Is there a more classic décor combination than black and white? The initial appeal is obvious: it's easy and seemingly effortless. Take away all the tangerines, turquoises, and telemagentas (it's a thing — I promise), and what you are left with is simple: black and white. Those two straightforward colors in unison simultaneously act as a restrained neutral and a serious statement-maker. What is it about this achromatic couple that has such staying power?
"The combination transcends time periods and design styles," says Andrea Magno, Senior Manager of the Color & Design Studio (aka color guru) at Benjamin Moore, who pointed out design doyenne Dorothy Draper's penchant for black and white checkered tile (see a modern interpretation by Jason Arnold Interiors above), as well as its dominance in Art Deco buildings.
There is surely a sense of nostalgia that surrounds this color pair. Whether you're picturing a world created by F. Scott Fitzgerald, or even just watching the grayscale "It's a Wonderful Life" during the holidays – black and white recalls, dare we say, the good ol' days.
According to Magno, in today's world the subdued twosome offers a sense of relief to a constant overload of color and pattern. Though full of impact, the entryway above from Vogue Living would have taken on an entirely different persona had the palette been saturated with jewel tones or primary colors.
This very thought was the motivation behind the Benjamin Moore 2016 Color of the Year: Simply White. Keeping a space devoid of punchy pigments allows an inhabitant to focus on the room's more structural and textural components. In the above kitchen, Jersey Ice Cream Co. lapped a 19th-century Hudson Valley cottage in the two-toned palette that brings out its bones without seeming stark. Instead, the creamy tones seem to preserve what always existed. Like the paint combination was there long before the photo was snapped.
Perhaps the most "trendy" incarnation of black and white is in Scandinavian minimalism, a look that steadily dominates our collective Instagram feed. Hilary Robertson, interior stylist and author of Monochrome Home – who went to college in Scandinavia – notes of the style, "You would think that no other colors existed." For Robertson, using a monochromatic scheme is a no-brainer. "It's like a good Helmut Lang," she says, referring to the fashion house's timeless LBD. "A mark of minimalism that causes the onlooker to focus on silhouette, material, quality and scale." In the dining room shown above from Lonny, it's easy to take a moment and notice the frame of the table, the gentle curve of the dining chairs, the delicate impact of the light fixture.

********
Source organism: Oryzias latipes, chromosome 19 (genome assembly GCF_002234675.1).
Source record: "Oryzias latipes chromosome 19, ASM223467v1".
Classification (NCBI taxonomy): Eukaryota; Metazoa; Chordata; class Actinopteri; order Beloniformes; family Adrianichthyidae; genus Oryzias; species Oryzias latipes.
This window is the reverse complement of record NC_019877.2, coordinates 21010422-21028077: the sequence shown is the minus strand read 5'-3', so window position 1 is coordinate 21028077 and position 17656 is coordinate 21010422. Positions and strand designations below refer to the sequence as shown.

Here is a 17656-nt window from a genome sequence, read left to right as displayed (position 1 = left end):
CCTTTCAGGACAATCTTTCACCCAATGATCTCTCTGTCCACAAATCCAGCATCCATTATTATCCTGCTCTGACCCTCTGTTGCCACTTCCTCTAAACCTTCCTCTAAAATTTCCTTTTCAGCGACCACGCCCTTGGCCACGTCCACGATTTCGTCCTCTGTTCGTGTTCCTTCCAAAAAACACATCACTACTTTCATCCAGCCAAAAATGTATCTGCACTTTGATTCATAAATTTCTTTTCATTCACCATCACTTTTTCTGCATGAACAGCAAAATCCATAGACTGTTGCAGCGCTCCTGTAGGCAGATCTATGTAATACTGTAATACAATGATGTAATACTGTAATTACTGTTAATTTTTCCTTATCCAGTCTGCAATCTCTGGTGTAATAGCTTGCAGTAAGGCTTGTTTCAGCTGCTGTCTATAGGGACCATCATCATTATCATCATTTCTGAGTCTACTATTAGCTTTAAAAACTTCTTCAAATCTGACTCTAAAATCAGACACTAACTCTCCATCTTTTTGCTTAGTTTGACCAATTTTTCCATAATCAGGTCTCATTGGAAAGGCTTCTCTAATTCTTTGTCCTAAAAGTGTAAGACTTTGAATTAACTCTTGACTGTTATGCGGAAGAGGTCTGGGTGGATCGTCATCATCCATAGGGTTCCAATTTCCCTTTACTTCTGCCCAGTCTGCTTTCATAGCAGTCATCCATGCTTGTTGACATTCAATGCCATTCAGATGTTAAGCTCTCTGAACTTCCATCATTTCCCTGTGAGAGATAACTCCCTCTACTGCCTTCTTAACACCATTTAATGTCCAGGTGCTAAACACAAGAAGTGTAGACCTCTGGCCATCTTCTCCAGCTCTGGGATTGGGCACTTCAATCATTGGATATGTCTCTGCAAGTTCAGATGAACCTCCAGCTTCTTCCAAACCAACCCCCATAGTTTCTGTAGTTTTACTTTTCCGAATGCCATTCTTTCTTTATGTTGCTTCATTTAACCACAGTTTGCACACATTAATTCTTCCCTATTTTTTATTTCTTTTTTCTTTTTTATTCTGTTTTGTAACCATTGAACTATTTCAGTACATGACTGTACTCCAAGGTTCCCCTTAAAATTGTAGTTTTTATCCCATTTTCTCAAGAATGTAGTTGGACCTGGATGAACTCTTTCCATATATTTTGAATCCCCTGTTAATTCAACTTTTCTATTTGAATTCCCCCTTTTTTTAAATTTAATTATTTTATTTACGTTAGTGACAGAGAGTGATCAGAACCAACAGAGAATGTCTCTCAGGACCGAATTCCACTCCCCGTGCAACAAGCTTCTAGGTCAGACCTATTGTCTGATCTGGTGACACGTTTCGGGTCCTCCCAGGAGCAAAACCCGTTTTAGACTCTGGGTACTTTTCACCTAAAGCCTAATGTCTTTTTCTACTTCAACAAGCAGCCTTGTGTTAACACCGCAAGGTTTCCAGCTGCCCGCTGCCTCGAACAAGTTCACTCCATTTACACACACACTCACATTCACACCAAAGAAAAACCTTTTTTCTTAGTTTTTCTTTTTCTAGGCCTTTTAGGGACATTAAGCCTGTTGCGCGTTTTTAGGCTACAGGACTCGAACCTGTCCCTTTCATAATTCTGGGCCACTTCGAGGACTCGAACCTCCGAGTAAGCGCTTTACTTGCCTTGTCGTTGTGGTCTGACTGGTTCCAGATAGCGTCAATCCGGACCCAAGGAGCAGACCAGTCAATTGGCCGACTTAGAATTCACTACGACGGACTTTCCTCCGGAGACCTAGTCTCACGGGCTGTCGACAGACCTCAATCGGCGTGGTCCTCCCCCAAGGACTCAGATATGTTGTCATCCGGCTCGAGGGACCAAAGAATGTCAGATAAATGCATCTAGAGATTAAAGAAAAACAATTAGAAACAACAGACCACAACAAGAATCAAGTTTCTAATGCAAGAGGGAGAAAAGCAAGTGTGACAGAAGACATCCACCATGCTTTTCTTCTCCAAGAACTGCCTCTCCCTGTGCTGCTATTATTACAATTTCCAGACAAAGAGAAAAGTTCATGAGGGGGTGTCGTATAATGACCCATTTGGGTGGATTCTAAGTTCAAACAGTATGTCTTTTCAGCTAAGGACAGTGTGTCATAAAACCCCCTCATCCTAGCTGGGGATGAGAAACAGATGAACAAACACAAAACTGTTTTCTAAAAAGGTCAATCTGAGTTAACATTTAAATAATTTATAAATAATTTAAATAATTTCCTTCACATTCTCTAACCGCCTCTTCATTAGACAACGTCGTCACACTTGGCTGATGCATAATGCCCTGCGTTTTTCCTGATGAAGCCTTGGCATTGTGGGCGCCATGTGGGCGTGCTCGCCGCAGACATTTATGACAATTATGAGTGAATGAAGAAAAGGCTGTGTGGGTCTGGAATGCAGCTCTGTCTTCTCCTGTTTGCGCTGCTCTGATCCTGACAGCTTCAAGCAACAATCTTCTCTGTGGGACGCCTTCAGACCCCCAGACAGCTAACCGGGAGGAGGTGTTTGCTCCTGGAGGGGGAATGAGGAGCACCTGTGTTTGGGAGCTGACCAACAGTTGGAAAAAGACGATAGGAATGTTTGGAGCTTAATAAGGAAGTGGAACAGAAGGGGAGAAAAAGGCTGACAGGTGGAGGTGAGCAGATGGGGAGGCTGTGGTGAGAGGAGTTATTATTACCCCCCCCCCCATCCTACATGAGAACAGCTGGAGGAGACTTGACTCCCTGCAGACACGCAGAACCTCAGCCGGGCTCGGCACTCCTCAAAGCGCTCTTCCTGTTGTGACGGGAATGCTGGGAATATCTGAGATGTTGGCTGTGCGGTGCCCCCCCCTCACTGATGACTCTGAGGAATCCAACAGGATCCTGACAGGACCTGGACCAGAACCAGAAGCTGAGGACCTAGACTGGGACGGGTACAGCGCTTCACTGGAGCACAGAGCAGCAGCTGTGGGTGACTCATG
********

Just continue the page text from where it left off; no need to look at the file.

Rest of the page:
To some, the combination might seem one-note, but lovers of the black and white tout its versatility. It's with a pared down palette that you can go wild with fuzzy textures and glossy sheens, like in the above scene of Gilles Mendel's living room from Architectural Digest.
A quick review of your favorite paint deck and you'll find an endless spectrum of off, cool and warm whites, and now, a just-as-expansive collection of its contrast. "Our palette extends beyond just pure black and pure white," explains Charlotte Cosby, Head of Creative at Farrow & Ball. "It encompasses nuanced shades of each that can be used as a more sympathetic black or white in different situations."
As lovers of design, we are attracted to balance – our eyes can't help it. And there is no greater achiever of balance in the interiors world than the pairing of black with white (hi, Jenna Lyons' perfect town home seen above via Domino!). It's the most popular couple of all time – and it's not going anywhere.